Bell is excited about the opportunity to have faculty workshops so the team can find ways to integrate ideas from the humanities into other parts of the curriculum. He has studied the philosophy of disability and has researched how the philosophy of American pragmatism can inform how we understand what makes someone able or disabled, and what those categories mean for understanding the world, each other and our own embodiment.

“I think that adding more content to our curriculum that addresses race, class, gender, and disability is important because we all have lenses through which our understanding of the world is based,” Bell said. “By understanding how these lenses developed, how they change, and how they are related to each other is an important part not only of self-understanding but of understanding how to interact with each other. Thinking critically about how different people exist in the world and how those ways of existing matter is not only inherently interesting, but it prepares our students for their roles as active citizens, thoughtful neighbors and lifelong learners. In a global world with a diverse economy, understanding differences is fundamentally important.”

The minor in race and ethnic studies creates a place at the university where everyone is invited to the table in a spirit of open inquiry and problem-solving to address individuals’ shared fate and blind spots regarding race, Pittendrigh said. A space will be made for purposeful inquiry related to race and ethnicity, which will help students and faculty members develop an understanding of diverse perspectives. If students’ home cultures are clearly not only welcome at UHV but are considered worthy of academic study, they may feel a greater sense of connection and belonging here and may be more inclined to stick with their education.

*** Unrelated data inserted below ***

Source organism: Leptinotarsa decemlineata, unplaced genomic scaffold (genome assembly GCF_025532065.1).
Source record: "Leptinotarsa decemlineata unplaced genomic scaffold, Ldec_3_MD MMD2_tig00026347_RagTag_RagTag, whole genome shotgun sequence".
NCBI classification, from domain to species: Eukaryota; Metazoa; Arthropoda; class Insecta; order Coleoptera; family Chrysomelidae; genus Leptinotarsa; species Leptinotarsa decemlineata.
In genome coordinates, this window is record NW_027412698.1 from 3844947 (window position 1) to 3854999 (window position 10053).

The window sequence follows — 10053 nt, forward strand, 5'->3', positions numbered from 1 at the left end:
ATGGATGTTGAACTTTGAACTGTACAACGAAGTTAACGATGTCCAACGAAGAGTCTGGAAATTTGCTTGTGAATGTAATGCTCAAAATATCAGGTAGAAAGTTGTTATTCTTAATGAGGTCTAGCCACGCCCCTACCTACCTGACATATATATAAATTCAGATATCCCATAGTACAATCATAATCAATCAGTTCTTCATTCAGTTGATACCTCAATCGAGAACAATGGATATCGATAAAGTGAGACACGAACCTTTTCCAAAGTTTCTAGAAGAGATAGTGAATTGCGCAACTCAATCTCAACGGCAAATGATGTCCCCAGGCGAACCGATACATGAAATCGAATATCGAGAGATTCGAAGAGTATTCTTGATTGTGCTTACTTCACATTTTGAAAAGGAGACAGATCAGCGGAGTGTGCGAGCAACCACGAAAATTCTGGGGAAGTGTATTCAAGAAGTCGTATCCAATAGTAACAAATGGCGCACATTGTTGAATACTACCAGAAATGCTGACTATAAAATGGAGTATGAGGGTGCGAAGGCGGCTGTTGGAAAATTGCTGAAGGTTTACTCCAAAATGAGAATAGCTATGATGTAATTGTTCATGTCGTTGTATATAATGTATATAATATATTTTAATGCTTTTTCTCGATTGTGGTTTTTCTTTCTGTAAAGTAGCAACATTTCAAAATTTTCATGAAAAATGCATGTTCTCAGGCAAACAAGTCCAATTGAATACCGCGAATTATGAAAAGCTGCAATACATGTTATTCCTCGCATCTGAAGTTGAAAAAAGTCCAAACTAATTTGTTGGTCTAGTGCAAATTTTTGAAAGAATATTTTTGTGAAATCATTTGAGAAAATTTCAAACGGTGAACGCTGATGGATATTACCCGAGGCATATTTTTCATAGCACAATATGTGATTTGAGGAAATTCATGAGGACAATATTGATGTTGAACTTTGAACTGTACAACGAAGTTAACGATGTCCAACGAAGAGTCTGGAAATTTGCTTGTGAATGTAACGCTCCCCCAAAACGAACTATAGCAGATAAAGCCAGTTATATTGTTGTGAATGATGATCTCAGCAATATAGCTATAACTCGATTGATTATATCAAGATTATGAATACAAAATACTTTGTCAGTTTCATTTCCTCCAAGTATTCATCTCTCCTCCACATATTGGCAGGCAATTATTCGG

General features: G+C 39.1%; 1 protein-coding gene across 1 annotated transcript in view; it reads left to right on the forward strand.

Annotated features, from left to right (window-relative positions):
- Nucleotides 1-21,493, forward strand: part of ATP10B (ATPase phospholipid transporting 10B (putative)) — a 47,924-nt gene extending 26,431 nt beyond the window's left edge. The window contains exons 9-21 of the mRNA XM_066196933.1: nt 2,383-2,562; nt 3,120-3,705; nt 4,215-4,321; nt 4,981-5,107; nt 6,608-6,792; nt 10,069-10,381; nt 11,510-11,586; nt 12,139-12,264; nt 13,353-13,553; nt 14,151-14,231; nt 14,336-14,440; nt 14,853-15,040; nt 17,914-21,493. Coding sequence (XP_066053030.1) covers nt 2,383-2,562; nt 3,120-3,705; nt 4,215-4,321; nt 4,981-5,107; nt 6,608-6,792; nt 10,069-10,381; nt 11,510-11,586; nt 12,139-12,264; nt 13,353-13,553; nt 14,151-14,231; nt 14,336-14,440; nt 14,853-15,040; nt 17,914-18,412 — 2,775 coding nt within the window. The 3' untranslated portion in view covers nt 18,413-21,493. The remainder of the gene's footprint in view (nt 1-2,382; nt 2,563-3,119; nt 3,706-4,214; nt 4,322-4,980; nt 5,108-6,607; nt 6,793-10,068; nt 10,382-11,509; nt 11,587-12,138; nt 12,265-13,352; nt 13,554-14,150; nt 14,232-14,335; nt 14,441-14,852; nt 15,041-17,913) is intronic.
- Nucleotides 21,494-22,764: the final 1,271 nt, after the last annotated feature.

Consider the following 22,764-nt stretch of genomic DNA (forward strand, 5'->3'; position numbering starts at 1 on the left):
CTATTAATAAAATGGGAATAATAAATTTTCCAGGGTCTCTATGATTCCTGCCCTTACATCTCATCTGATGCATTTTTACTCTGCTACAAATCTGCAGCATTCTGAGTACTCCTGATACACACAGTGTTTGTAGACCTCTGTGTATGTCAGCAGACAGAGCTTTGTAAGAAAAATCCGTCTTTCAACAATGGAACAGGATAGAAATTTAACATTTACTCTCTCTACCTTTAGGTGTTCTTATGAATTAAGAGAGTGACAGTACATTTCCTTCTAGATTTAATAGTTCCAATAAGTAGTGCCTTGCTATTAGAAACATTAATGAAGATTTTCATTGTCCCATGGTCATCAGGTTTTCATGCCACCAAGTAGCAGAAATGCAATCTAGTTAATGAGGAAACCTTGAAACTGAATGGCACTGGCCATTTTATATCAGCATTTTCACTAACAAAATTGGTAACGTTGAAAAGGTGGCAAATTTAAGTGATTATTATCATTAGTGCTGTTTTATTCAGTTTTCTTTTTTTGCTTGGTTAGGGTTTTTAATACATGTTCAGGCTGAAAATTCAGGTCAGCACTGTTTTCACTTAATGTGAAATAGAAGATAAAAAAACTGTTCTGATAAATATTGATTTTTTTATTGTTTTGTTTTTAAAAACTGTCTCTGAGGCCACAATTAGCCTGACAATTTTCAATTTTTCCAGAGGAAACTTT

“The minors also will more prominently reflect the demographics, histories and cultures of our students and our community,” Pittendrigh said. “The goal is for students to not only graduate but to take what they’ve learned back to their home communities. These minors will empower students to more effectively address real and pressing problems in our society. I am excited to be a part of this grant because it prompts us to ask how we can do better when it comes to race, gender and disability.”

Razvi is looking forward to a future at UHV where there will be a curriculum looking at issues affecting women, as well as men’s issues, the gender spectrum, sexuality and intersectionality. There are different concerns and issues around gender depending on the location in the country and in the world, and bringing students into these conversations will help them rise to a national scale when they graduate and enter the workforce, Razvi said. She also looks forward to seeing how each of these topics intersect in the curriculum.

“There are different cultural expectations of genders, and becoming culturally literate about these conversations happening around the world will help our students make sense of the bigger picture,” Razvi said. “Just as gender matters, it is important for us to think about race and disability. These areas all play a part in the conversation of how we can all be more social- and civic-minded. Education matters with how we live in the world, and these minors will help our students prepare to be good global citizens.”

In addition to workshops, there also will be a new speaker and discussion series where guest speakers will discuss related topics on each multidisciplinary area.